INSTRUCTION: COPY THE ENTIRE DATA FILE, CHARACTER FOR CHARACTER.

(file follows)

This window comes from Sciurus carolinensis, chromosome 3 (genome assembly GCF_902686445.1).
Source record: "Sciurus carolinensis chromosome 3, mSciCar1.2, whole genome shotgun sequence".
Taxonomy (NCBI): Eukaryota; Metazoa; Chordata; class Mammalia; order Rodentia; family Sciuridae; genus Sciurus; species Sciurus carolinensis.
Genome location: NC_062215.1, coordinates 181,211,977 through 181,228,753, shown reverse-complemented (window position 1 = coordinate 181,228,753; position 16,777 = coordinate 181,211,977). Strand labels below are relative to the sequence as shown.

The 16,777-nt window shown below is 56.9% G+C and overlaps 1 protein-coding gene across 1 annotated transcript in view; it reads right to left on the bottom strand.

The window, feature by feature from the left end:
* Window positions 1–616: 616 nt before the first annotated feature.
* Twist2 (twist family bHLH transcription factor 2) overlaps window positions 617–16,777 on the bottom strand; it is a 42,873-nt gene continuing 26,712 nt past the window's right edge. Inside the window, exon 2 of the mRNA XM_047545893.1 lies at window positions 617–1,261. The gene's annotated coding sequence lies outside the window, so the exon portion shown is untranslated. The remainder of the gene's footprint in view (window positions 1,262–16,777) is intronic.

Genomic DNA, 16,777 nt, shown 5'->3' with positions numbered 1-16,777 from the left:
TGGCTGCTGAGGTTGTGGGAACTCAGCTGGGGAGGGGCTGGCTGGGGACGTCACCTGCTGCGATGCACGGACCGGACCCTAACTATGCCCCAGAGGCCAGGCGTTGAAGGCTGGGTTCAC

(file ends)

This window comes from Sciurus carolinensis, chromosome 3 (genome assembly GCF_902686445.1).
Source record: "Sciurus carolinensis chromosome 3, mSciCar1.2, whole genome shotgun sequence".
Taxonomy (NCBI): Eukaryota; Metazoa; Chordata; class Mammalia; order Rodentia; family Sciuridae; genus Sciurus; species Sciurus carolinensis.
Genome location: NC_062215.1, coordinates 181,211,977 through 181,228,753, shown reverse-complemented (window position 1 = coordinate 181,228,753; position 16,777 = coordinate 181,211,977). Strand labels below are relative to the sequence as shown.

The 16,777-nt window shown below is 56.9% G+C and overlaps 1 protein-coding gene across 1 annotated transcript in view; it reads right to left on the bottom strand.

The window, feature by feature from the left end:
* Window positions 1–616: 616 nt before the first annotated feature.
* Twist2 (twist family bHLH transcription factor 2) overlaps window positions 617–16,777 on the bottom strand; it is a 42,873-nt gene continuing 26,712 nt past the window's right edge. Inside the window, exon 2 of the mRNA XM_047545893.1 lies at window positions 617–1,261. The gene's annotated coding sequence lies outside the window, so the exon portion shown is untranslated. The remainder of the gene's footprint in view (window positions 1,262–16,777) is intronic.

Genomic DNA, 16,777 nt, shown 5'->3' with positions numbered 1-16,777 from the left:
TGGCTGCTGAGGTTGTGGGAACTCAGCTGGGGAGGGGCTGGCTGGGGACGTCACCTGCTGCGATGCACGGACCGGACCCTAACTATGCCCCAGAGGCCAGGCGTTGAAGGCTGGGTTCAC